From Home Place:
My daughter and son-in-law are house-hunting in Portland. They’ve taken a few steps down this path before, but this time, it looks like it’s set in stamped concrete. Or faux brick, something like that.
My daughter is shooting off Internet links to real estate listings at the rate of one per day, minimum. Usually many more, with exclamation points and little “squee!!!” notations.
In addition to having placed an offer on a “short sale” house, the fervent couple is attending open houses as recreation and looking, looking, looking on every real estate site they can.
It’s a lot like watching this kiddo date. First comes the house she can’t live without, may simply die if she can’t have it.
And it is a great starter home — not far from where they now live, nearly new construction and a beautiful old tree in the back yard that was spared by savvy builders.
However, the house is in “short sale” status, meaning the price eventually paid for the house is expected to be short of the amount owed by the current title holder. There may not be a real estate process designed to be more frustrating to everyone involved. What the lending institution will really accept as its final answer is as clear as the mud on a Portland hillside.
As the lovers wait for the bank to continue playing hard to get, their attention has begun to wander. The newest candidate on the list is a 1945 “English cottage” that’s waaaay out in the Northeastern stretch of the city. My daughter says it feels like home and she did indeed grow up in a house blueprinted in 1946.
But this abode is going to need some serious rehab. It has classic bones, but just about every square inch will need updating. In a hurry.
Husband and wife will have to strip or cover paneling, rip up disgusting carpet, paint kitchen cabinets, replace counters and paint from dawn to dusk.
And that doesn’t even touch the parking-lot sized yard the house sits on, peppered with shrubs that have long outgrown any attractive qualities.
None of this fazes my girl child. From the time she was tiny, she watched me garden all summer. When she was 8 years old, we moved into the Home Place, site of Forever Renovation.
She spent most of her remaining childhood years walking around ladders, stepping over hand tools and picking spackle out of her shiny, auburn hair.
This kid also pledged she would never, ever, do any of those things as an adult in control of her own life. Especially the lawn care, which most of my children have despised with a passion reserved for tuna sandwiches and playing their trombones for company.
Attitudes change, of course. The teen is not the adult, or something like that. Knowing what I do now, however, I hate to see anyone enter into a relationship where the balance of power is so lopsided.
I know perfectly well what happens to your social life, for instance. Nope, can’t go out with friends because Home Depot is having a paint sale and you’ve got to get over there right now.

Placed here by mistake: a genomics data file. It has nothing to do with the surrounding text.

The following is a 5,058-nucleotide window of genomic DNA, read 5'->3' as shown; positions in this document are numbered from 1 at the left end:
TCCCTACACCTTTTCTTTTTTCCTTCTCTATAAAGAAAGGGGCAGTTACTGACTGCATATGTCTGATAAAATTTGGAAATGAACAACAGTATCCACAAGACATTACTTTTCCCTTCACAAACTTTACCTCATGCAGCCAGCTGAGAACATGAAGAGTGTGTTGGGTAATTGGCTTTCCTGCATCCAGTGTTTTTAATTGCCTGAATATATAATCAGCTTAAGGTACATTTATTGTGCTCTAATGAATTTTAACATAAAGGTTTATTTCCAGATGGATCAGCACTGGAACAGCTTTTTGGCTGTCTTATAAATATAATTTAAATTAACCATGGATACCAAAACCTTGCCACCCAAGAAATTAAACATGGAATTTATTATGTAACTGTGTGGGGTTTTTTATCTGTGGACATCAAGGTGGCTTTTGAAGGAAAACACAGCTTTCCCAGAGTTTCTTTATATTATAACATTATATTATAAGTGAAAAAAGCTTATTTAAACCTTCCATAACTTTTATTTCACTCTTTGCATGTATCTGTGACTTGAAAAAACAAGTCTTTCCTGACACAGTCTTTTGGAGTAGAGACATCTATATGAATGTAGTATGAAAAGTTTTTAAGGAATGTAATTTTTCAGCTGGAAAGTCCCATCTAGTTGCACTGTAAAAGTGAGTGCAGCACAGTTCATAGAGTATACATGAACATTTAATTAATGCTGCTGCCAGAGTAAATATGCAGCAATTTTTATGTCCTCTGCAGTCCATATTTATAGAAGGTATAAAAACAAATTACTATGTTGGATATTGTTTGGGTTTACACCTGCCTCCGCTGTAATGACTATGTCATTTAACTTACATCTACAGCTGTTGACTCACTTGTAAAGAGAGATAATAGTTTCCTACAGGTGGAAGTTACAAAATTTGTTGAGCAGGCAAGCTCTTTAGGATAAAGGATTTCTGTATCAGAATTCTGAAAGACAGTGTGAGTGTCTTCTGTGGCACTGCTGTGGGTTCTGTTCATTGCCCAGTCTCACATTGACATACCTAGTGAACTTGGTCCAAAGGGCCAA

Can’t have friends over because the kitchen is one sledge-hammered wall to the other.
Every date ends up being a carpet-hunting and tile-comparing expedition.
Basically, the house calls all the shots in these situations. I’m still waiting for Home Place to decide if and when I can go on a real vacation.
But … and I am loath to admit this … I worry about more and it’s really all about me.
Here’s the dealio — I always wanted to live in an urban setting. Since I was 12 or so and woke up to the fact that I would not always live in Milton-Freewater (yeah, yeah, who’s laughing now?).
Presently the happy couple lives in what I consider the perfect neighborhood in Portland.
St. Johns was once its own little town. It was named after James Johns, who laid out the original eight block town site in 1865.
The area is bordered on one side by the Columbia River and the Willamette on another. One boundary line is etched in the air with the magnificent St. Johns bridge, a breathtaking feat of engineering. There’s a park on every corner, it seems.
St. Johns — considered now to be in an upward transition — has long been absorbed into the metro area, but has clung fiercely to its original identity. There are community events that feel every bit as connected as we enjoy here.
Yet there is a big-city energy and vibe. A block in any direction from my daughter’s apartment offers something to do, people to see, music to hear. Markets, unique shops, tiny restaurants carved into nooks — all within a softball throw.
I like it all. The kid is living my dream and I get to visit that dream every time I go west.
I don’t want to give it up for a 1945 “project” house out in Suburbia.
Nonetheless I recognize it’s not about me. I promise I will be supportive whichever way the housing wind blows. If it’s the fixer-upper, I will help paint on the weekends I come. I’ll pull weeds and strip wood, run to the hardware store and make more pots of coffee.
I just won’t be walking to Starbucks in the early morning, mingling with the city folk and pretending I am one of them, just for a moment.
I wonder if anyone at that bank can be bribed?